Is equality intrinsically valuable?
This piece will assess the worth of equality by looking at instrumental and non-instrumental versions of egalitarianism. It will argue that on the whole, egalitarian theory fails to defend equality in a way that separates it from other moral principles, and that the closest to a defence we can get is using the Original Position as an attempt to prove the intrinsic value of equality.
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Two problems arise when discussing the apparent value of equality. The first concerns the ability to define equality in such a way that it can be shown as prior to other moral constraints and thus foundational, and the second concerns the ability to prove its desirability given this foundational quality.
Broadly, political theorists have failed to articulate clearly why equality is in an individual’s interests and why they should be treated equally. Instead proponents are charged with making base assumptions that equality forms part of a comprehensive moral doctrine, leaving us with a list of related moral commitments rather than a sound theory (Dworkin 1983 p.25, Kekes 2009 p.180, Kelly 2010 p.57) – equality is “an axiom from which other things can be deduced or inferred” (Kelly 2010 p.57) but no one can articulate ‘why’. It is argued that if the view of equality as valuable is defensible, these challenges must be met (Dworkin 1983 p.25). This essay will assess the worth of equality by looking at instrumental and non-instrumental versions of egalitarianism. It will argue that on the whole, egalitarian theory fails to defend equality in a way that separates it from other moral principles, and that the closest to a defence we can get is using the Original Position as an attempt to prove the intrinsic value of equality.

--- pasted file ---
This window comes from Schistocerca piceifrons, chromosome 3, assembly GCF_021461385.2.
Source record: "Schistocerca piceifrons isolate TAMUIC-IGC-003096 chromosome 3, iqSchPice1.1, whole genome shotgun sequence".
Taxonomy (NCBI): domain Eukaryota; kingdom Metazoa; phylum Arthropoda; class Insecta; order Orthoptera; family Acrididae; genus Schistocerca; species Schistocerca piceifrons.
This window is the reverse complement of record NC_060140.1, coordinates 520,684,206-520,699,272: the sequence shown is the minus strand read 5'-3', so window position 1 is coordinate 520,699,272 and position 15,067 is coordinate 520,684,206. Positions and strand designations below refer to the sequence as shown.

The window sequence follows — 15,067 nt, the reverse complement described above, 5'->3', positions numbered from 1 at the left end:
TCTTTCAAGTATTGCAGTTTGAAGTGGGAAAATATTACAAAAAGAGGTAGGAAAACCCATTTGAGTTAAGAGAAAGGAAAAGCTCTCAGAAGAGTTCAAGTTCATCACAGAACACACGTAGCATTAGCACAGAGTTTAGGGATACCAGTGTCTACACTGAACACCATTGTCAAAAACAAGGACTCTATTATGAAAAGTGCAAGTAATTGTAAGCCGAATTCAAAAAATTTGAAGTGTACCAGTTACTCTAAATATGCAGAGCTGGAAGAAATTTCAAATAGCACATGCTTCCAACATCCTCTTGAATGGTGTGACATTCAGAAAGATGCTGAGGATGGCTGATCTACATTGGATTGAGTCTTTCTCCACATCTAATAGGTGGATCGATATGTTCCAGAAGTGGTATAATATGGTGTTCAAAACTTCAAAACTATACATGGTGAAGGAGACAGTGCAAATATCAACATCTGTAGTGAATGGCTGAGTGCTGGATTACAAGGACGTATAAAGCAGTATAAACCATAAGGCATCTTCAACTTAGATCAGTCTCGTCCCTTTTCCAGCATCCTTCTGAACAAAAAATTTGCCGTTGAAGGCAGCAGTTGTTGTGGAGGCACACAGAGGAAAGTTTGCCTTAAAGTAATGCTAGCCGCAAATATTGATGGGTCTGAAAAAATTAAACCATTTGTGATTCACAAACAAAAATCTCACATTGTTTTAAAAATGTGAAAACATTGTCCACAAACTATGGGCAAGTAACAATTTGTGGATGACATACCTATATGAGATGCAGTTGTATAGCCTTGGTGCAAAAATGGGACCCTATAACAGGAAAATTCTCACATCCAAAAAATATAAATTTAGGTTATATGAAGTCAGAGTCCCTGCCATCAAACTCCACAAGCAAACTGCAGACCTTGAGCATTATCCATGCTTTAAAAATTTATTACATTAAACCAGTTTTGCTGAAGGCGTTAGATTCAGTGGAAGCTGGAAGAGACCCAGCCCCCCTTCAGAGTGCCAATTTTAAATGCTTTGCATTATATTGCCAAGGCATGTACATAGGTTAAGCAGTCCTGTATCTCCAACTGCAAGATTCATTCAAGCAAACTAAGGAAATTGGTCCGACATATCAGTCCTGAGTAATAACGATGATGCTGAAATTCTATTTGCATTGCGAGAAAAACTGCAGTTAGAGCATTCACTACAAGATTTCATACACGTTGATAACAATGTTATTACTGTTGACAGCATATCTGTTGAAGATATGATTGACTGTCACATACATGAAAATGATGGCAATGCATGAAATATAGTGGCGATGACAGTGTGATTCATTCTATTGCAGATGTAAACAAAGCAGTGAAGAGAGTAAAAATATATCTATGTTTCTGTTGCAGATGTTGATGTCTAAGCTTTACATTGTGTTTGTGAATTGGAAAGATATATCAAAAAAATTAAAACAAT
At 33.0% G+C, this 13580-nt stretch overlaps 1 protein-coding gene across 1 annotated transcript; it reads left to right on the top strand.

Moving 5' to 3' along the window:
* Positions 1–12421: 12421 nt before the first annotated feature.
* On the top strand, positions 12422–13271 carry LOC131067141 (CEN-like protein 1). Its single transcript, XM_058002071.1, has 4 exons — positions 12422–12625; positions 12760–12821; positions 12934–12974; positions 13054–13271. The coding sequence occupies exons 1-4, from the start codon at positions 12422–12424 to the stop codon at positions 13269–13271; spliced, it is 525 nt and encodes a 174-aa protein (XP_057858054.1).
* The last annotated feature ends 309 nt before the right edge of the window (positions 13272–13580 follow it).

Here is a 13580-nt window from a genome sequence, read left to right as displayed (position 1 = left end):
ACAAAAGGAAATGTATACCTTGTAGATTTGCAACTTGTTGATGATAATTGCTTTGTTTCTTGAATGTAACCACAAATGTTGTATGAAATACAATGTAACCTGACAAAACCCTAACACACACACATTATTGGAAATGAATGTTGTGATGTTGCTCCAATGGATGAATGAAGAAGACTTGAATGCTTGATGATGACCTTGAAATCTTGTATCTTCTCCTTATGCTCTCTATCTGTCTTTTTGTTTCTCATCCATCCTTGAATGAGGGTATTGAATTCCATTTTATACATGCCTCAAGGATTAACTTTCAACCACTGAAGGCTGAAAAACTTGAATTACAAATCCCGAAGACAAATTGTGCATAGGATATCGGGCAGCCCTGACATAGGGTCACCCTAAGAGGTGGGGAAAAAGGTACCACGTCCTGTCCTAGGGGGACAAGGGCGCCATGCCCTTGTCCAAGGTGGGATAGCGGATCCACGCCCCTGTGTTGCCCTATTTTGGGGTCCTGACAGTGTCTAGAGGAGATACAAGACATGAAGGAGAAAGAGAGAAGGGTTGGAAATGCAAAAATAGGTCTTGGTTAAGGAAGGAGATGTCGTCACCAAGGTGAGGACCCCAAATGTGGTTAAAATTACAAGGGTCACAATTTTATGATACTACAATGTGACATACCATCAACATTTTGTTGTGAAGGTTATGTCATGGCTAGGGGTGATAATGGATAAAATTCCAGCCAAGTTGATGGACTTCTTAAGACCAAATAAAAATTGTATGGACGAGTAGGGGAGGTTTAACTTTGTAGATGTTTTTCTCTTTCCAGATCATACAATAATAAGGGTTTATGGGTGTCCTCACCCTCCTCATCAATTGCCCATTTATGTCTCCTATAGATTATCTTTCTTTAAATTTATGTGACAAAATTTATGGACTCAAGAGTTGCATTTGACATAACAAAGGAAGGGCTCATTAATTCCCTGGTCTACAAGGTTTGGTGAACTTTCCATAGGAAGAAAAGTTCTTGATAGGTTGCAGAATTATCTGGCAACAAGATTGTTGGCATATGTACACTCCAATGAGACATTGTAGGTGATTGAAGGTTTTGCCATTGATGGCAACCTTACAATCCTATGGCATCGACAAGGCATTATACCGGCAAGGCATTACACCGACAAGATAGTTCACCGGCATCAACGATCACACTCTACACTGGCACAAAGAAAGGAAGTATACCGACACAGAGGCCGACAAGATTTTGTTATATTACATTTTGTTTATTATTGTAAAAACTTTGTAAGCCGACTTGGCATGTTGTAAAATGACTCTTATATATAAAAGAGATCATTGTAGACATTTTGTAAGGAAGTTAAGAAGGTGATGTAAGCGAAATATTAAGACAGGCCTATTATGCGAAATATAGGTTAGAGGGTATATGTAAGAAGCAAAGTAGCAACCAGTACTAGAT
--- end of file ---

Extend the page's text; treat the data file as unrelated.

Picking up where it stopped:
The principles of equality, in one form or another, are threaded throughout egalitarian theory; whether they be equality of opportunity, resource, welfare, or otherwise. In general, two strands have emerged; that of instrumental egalitarianism and that of non-instrumental, or intrinsic egalitarianism. Instrumental egalitarianism places the value of equality in relation to its instrumental ability to bring about other good outcomes. Resource egalitarianism – which seeks equal-as-possible distributions in wealth – would be a clear illustrative example of how equality is instrumental (Frankfurt 1987 p.24). Equal access to resources, say, money, enables people to actively participate in the market, which enables them to fulfil their welfare requirements, engage in social activities, and so on. In this sense, instrumental egalitarian theory is pluralist (Parfit 1997 p.205). The idea that equality brings about other good outcomes in this way is not unique to egalitarian theory – many other political concepts employ similar principles; utilitarian values hold each individual person’s utilities as equally valid and important and libertarianism maintains that people have an equal right to liberty, to give just two examples. Indeed, it has been argued that all generally accepted modern day political theory is actually concerned with the concept of equality in some form – and thus it clearly holds some special value. All political theories “merely differ in the answers they give to the “equality of what?” question.” (Temkin 2009 p.156). In these cases, equality clearly exists prior to all other political concerns; as the default position for many political theories – to a lesser or greater degree (Kelly 2010 p.59) – it could be argued that it is intrinsically valuable in some sense. However, these theories don’t view equality as valuable in itself, but instead view its effects as valuable – equality is merely a stepping-stone to a greater political idea, and so an intrinsic value cannot truly be found here. Non-instrumental theory is our alternative vantage point.
Non-instrumental or intrinsic egalitarians view inequality as bad in a substantive sense and equality as a positive moral stance beyond its ability to promote other good ends (Temkin 2009 p.156). Several views have developed in this area; that of equality as fair process, equality of outcomes and also of prioritarianism; each place a different emphasis on the value of equality – both in a sense of its value in general and also when it is valuable.